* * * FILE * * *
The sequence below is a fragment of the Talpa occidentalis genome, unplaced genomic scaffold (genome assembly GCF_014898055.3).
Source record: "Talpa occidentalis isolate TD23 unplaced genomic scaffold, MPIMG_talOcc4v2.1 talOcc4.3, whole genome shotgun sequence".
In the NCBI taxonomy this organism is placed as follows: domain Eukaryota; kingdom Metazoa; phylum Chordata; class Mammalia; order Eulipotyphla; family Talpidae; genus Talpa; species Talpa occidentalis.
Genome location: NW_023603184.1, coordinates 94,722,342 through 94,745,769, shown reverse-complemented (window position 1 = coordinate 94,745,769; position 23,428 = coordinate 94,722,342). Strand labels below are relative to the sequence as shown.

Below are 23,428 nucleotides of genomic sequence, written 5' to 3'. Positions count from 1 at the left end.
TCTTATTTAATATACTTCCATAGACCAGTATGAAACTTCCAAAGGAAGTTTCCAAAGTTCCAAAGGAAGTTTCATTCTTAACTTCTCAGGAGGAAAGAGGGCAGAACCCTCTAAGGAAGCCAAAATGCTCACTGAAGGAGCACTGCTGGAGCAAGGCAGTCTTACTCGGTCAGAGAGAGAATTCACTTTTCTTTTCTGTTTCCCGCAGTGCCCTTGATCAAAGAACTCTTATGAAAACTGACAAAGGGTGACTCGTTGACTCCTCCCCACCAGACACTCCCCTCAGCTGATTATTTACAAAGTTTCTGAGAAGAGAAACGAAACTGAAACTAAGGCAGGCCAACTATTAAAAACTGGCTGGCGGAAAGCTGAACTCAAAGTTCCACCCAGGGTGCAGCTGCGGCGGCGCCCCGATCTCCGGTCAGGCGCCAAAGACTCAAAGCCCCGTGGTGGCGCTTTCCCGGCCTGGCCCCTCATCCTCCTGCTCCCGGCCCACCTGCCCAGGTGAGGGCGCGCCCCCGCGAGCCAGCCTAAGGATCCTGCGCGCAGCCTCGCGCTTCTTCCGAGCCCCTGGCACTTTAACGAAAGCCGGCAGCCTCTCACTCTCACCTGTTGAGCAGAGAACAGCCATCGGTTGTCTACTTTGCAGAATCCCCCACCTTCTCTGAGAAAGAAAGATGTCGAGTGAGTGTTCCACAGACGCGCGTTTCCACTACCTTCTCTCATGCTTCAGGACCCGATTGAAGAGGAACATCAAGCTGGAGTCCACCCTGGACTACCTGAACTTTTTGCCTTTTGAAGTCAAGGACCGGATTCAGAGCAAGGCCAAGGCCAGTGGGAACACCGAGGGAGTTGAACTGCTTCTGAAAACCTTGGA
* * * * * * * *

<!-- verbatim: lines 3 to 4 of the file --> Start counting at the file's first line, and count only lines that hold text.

In the NCBI taxonomy this organism is placed as follows: domain Eukaryota; kingdom Metazoa; phylum Chordata; class Mammalia; order Eulipotyphla; family Talpidae; genus Talpa; species Talpa occidentalis.
Genome location: NW_023603184.1, coordinates 94,722,342 through 94,745,769, shown reverse-complemented (window position 1 = coordinate 94,745,769; position 23,428 = coordinate 94,722,342). Strand labels below are relative to the sequence as shown.